That poetry can be as accessible as Home Depot or Lowe’s is something Igloria, who has contributed poems to The Independent News, hopes to impart in her ambassadorship over the next couple of years. As the spread of Covid-19 has restricted travel, she talked during her online swearing-in ceremony on Wednesday, July 29, about how to achieve that, especially among children, through virtual programs, conversations and workshops and a young poet ambassadors program idea sparked by the Poetry Society of Virginia, of which she is a member, and which makes poet laureate nominations.

“There is this idea about how some of us write poems and teach at the same time that somehow our work is merely academic or theoretical and has no connection with real life,” Igloria said, “or that we write merely to count or publish books. Far from the truth. … One thing I’ve learned is that poetry is my preferred way to think about and process experiences.

“As someone introverted by nature and who as a child was clumsy, tongue-tied and terrified of even talking on the phone, I am learning from poems how language tries to come as close as it possibly could to describing experience. This demands attention and the cultivation and sensitivity to listen and speak to each other better so we might gain a deeper understanding of our mutual condition as humans.”

Igloria believes that is especially important right now, particularly as an immigrant and a woman of color, which also makes this appointment an honor she considers exceptionally meaningful.

She heard about her nomination in early May and forgot all about it, she said, “because of everything else that’s going on right now the pandemic, our continued isolation, and the actions for change that Black Lives Matter urges us to consider and carry out. … Everyone who is a poet laureate is not only an advocate for poetry but also addresses the idea of what it means to live and write as a person at their particular time and place in history.”

Igloria noted Rita Dove, the first African-American poet laureate of Virginia in 2004 and Poet Laureate Consultant in Poetry to the Library of Congress since that position was created in 1986, and Sofia Starnes, born in Manila of Filipino and Spanish ancestry, Virginia’s poet laureate from 2012 to 2014.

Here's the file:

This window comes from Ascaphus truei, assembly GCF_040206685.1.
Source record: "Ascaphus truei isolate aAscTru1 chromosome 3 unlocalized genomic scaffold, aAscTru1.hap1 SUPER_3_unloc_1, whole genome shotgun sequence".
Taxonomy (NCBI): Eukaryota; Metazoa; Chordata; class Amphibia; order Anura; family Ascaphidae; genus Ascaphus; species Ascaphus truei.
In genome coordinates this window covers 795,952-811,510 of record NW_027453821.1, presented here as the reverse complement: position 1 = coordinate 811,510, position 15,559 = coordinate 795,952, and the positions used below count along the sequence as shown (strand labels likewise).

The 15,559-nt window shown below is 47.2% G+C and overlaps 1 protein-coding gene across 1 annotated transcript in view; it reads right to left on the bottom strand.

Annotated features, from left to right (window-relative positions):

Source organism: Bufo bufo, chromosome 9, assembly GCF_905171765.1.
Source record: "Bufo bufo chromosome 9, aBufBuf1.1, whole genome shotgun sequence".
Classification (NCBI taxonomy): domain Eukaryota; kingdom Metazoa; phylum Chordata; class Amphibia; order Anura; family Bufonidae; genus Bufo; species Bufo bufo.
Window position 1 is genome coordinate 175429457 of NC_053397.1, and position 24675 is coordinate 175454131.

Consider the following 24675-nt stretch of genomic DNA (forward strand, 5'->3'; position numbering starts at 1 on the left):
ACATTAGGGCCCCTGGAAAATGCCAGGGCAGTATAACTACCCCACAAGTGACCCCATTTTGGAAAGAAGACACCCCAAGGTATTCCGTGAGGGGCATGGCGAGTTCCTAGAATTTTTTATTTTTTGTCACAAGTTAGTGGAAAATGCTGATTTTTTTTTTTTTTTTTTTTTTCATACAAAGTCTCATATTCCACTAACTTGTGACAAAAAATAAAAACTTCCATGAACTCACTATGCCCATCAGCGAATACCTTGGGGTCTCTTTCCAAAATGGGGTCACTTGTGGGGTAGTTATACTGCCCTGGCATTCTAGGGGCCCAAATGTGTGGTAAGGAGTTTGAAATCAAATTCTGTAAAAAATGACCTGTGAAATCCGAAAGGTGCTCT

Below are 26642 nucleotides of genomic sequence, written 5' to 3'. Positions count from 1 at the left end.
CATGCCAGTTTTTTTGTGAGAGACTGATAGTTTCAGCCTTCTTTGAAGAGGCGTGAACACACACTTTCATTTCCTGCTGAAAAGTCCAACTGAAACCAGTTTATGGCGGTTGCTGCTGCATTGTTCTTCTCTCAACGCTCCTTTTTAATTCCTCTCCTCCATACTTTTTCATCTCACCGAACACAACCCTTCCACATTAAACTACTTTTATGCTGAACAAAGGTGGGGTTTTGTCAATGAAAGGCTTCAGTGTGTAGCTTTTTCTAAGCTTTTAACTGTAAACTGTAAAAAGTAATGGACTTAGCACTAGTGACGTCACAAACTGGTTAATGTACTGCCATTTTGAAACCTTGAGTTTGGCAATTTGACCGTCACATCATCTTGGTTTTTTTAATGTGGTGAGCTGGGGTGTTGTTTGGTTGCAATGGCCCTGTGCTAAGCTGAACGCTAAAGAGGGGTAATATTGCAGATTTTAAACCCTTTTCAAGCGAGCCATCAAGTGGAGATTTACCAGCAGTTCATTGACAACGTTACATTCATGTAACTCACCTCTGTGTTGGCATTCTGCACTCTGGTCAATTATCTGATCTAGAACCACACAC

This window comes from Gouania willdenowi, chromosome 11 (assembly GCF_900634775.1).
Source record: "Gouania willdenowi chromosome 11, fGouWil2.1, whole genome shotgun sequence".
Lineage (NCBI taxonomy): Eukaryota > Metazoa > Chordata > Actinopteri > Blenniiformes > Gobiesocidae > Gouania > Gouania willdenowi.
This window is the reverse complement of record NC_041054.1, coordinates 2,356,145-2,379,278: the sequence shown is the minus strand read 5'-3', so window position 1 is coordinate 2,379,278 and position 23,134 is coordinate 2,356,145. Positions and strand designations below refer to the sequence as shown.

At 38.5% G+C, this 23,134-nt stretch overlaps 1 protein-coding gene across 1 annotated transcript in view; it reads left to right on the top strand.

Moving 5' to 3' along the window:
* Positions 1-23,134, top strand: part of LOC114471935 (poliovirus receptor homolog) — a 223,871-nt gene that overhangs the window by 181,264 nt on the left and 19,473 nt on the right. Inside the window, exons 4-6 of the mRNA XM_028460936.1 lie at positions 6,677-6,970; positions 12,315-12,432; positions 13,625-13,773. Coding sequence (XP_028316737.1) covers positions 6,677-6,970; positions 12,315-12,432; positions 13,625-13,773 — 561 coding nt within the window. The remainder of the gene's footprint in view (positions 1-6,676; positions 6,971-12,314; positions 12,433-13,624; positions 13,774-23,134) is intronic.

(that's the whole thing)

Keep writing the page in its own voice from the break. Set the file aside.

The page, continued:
“I am proud to increase the number of poets of color who have been appointed to this distinguished position,” Igloria said in her address. “I feel that this is a significant indicator of important changes manifesting across the country that have to do with the reevaluation of history and the place that marginalized communities have been accorded in it.”

Anyone might be forgiven for underestimating the bookish child who would grow up to transform a kaleidoscope of life experience into passages that evoke and reflect human complexity, or even the soft-spoken adult whose gracious humility, eloquence and depth of knowledge and artistic passion is singular.

In a traditional Filipino hand-embroidered barong Tagalog, a contemporary rendition of a traditional Spanish-inspired garment of sheer fabric originally designed to reveal hidden weapons on its wearer, Igloria accepted her new appointment over a sometimes-shaky screen with dozens of well-wishers watching around the world. 

It might be apropos that it happened that way, via a technology that connects people from disparate places and may be frustrating and a little unreliable. It’s a little like words. It’s a little like writing. It’s a little like poetry.

“People may think that’s stretching it a bit, but I think no,” she said in a phone interview a few weeks after the ceremony. “We think of technology as a way to learn how … how to do things, using a specific vocabulary or using a certain range of ‘equipment,’ which in this case is language.”

She cites her poem, “Recursive,” which ends:

When it rains, I am oddly comforted.

The rain soaks through, asks me to give up

a little of myself. Asks me not to be so hard.

“It’s asking us not to be hardened by life,” Igloria said. “The basis of poetry and all the other arts, I think, are the same. The cornerstone is empathy.”

Learn more about Igloria and her work at Fields, a contributor to The Independent News, is a student in the MFA Creative Writing Program at ODU.

© 2020 Pungo Publishing Co., LLC